Your description of Stefan Templeton’s skill set, motivations, and effectiveness are flat out incorrect. And this isn’t a case of ‘hero worship’ or my desire to move units. I go to lengths in the prologue and epilogue to establish that I had no idea whether this book would be an expose, or unmasking, of someone I thought I knew, but hadn’t seen in many years, or a straightforward biography. The simple truth of the matter is that Stefan’s work in East Africa (as well as Honduras and Indonesia) has saved many lives, through direct, hands-on intervention. I watched some of it, and spoke to aid workers–some whom who actively disdained his methods–who corroborated his efficacy on the field. (A simple youtube search would at least have given you an ABC News Australia clip of Stefan in Indonesia, immediately post-tsunami, though that likely wouldn’t have fit into your narrative).

    I get you don’t dig my writing, which is fine, different horses for courses and all that. But painting Stefan Templeton as some sort of Walter Mitty highlights either your deeply cynical low belief horizon, or your own, jaded view of what disaster management outside of the NGO world can or should look like. I’m not saying you don’t know the humanitarian world, or that you haven’t seen some shit. I’m just saying that in Stefan’s case, you don’t know what you’re talking about.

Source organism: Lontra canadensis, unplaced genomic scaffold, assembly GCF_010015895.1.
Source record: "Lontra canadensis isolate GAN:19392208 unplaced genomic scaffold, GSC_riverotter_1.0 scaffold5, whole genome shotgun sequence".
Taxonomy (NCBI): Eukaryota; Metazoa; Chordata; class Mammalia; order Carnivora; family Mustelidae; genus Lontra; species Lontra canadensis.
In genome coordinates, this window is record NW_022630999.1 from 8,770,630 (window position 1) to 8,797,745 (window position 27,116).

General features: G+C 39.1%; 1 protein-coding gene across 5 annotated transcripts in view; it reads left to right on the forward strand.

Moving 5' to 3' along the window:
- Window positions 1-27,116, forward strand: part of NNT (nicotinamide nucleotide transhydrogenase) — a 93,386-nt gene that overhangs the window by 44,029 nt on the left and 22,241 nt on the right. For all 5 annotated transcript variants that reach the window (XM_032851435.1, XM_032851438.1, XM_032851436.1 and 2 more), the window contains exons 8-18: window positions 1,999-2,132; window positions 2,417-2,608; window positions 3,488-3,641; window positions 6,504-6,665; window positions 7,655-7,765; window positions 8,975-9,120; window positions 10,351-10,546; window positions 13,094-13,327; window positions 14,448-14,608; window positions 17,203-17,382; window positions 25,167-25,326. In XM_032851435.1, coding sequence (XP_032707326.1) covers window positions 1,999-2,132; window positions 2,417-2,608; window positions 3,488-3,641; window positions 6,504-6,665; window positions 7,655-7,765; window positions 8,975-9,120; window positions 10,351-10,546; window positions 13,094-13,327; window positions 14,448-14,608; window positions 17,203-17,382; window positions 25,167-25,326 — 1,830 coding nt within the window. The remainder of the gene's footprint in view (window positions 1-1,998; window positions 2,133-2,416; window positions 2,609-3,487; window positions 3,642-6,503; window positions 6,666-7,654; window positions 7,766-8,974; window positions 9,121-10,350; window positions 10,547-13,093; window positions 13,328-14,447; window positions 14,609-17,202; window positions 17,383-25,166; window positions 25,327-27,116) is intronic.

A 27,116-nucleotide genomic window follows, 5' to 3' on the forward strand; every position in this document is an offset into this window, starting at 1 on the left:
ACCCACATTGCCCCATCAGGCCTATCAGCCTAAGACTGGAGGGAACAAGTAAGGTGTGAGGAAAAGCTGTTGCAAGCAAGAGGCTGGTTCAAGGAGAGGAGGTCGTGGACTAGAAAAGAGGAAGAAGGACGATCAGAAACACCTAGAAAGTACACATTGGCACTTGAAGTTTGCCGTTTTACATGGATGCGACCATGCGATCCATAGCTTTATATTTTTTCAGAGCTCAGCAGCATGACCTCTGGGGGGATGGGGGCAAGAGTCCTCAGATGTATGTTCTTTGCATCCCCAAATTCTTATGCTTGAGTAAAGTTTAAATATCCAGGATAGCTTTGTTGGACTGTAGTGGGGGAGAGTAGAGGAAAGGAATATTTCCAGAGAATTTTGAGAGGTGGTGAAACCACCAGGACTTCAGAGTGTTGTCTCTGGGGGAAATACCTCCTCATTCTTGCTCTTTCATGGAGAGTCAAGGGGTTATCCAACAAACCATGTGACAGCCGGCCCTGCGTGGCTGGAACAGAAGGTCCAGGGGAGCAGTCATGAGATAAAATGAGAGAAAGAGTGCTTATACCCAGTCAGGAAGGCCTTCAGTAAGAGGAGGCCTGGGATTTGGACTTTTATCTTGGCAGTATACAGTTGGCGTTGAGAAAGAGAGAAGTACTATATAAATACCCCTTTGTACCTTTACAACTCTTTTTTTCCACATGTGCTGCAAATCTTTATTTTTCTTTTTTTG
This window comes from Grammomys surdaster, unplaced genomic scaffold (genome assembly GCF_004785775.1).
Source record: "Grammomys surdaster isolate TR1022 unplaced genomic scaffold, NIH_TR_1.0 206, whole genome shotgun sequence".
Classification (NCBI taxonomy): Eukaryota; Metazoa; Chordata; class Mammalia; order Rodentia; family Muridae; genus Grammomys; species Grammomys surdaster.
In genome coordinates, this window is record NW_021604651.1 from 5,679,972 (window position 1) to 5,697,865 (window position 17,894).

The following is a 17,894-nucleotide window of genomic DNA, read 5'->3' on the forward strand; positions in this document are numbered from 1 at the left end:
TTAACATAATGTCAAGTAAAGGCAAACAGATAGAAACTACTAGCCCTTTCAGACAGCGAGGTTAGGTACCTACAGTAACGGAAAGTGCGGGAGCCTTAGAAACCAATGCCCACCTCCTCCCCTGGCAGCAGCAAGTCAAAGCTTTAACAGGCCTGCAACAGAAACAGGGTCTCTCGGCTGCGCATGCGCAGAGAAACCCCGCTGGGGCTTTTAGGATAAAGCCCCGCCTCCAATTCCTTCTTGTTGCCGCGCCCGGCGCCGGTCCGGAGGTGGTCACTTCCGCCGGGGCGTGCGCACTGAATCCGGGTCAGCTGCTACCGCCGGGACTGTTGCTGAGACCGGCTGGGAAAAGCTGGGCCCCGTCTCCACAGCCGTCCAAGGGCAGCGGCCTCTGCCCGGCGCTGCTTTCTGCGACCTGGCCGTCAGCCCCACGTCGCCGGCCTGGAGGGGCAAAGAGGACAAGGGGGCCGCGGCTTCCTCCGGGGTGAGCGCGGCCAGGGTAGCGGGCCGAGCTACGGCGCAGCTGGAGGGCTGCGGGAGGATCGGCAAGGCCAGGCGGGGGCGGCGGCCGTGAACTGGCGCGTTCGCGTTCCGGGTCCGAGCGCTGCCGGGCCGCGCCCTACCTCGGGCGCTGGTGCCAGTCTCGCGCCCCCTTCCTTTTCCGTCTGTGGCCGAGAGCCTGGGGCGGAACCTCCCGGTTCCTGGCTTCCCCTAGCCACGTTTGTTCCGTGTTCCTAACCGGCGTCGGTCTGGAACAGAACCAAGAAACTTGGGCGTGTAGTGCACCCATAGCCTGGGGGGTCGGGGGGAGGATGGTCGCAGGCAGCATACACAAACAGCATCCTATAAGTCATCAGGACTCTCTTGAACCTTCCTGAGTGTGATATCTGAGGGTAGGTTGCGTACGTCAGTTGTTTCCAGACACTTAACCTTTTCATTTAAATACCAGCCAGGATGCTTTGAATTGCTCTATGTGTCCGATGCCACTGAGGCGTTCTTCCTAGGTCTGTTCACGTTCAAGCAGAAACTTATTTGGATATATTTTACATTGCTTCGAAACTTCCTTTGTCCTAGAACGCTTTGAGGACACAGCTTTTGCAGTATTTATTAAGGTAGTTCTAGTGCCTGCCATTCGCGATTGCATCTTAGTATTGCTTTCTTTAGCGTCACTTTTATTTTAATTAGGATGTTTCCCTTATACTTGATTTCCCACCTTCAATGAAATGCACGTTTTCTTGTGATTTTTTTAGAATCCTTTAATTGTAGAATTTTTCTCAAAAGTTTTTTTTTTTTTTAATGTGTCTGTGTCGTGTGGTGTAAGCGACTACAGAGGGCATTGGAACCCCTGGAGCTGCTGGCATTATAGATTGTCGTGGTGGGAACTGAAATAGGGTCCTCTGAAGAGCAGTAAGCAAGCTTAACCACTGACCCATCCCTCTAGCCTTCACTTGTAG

As for your incredulity about his upbringing and childhood, I don’t know what to tell ya. You should get out more. His formative years are exactly as I described, and I even left out stuff–waay more exciting stuff than wound up in the book–owing to space considerations.
    KASS–stylistic concerns aside, tells it how it went down. As to your claim that: “there’s not a single person on my team who couldn’t tell an equally entertaining, equally danger-laced, and no less “true” story of their own lives ..” Uhhh. Bullshit.

    I’ll take that Pepsi challenge. Tell me the story of someone you know who has completed ALL of the following:
    1) Has as variegated a life history– including Stefan’s extremity of economic/racial/cultural/sexual/educational experiences.
    2) Acquired, by age nine, a mastery of martial arts.
    3) Acquired, by age nine, fluency in three languages.
    4) Participated in high-stakes criminal activity on a global scale.
    5) Undertaken disaster management as a way of life, regardless of payment.